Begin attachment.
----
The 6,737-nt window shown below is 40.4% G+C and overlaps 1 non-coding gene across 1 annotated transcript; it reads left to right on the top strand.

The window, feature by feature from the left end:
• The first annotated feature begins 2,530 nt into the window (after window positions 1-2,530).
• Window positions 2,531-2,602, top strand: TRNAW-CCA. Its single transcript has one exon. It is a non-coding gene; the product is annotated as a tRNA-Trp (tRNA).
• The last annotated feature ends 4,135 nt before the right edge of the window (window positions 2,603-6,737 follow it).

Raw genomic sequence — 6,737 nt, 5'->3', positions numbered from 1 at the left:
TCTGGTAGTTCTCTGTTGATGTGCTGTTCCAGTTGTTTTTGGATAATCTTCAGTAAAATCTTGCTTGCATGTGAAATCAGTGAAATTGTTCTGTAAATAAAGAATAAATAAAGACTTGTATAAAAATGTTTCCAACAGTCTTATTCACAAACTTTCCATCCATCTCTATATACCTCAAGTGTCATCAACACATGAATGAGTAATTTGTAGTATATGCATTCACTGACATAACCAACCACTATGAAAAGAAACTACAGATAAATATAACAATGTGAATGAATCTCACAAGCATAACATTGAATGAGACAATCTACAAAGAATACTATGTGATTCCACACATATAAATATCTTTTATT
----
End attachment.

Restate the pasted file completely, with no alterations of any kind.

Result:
The 6,737-nt window shown below is 40.4% G+C and overlaps 1 non-coding gene across 1 annotated transcript; it reads left to right on the top strand.

The window, feature by feature from the left end:
• The first annotated feature begins 2,530 nt into the window (after window positions 1-2,530).
• Window positions 2,531-2,602, top strand: TRNAW-CCA. Its single transcript has one exon. It is a non-coding gene; the product is annotated as a tRNA-Trp (tRNA).
• The last annotated feature ends 4,135 nt before the right edge of the window (window positions 2,603-6,737 follow it).

Raw genomic sequence — 6,737 nt, 5'->3', positions numbered from 1 at the left:
TCTGGTAGTTCTCTGTTGATGTGCTGTTCCAGTTGTTTTTGGATAATCTTCAGTAAAATCTTGCTTGCATGTGAAATCAGTGAAATTGTTCTGTAAATAAAGAATAAATAAAGACTTGTATAAAAATGTTTCCAACAGTCTTATTCACAAACTTTCCATCCATCTCTATATACCTCAAGTGTCATCAACACATGAATGAGTAATTTGTAGTATATGCATTCACTGACATAACCAACCACTATGAAAAGAAACTACAGATAAATATAACAATGTGAATGAATCTCACAAGCATAACATTGAATGAGACAATCTACAAAGAATACTATGTGATTCCACACATATAAATATCTTTTATT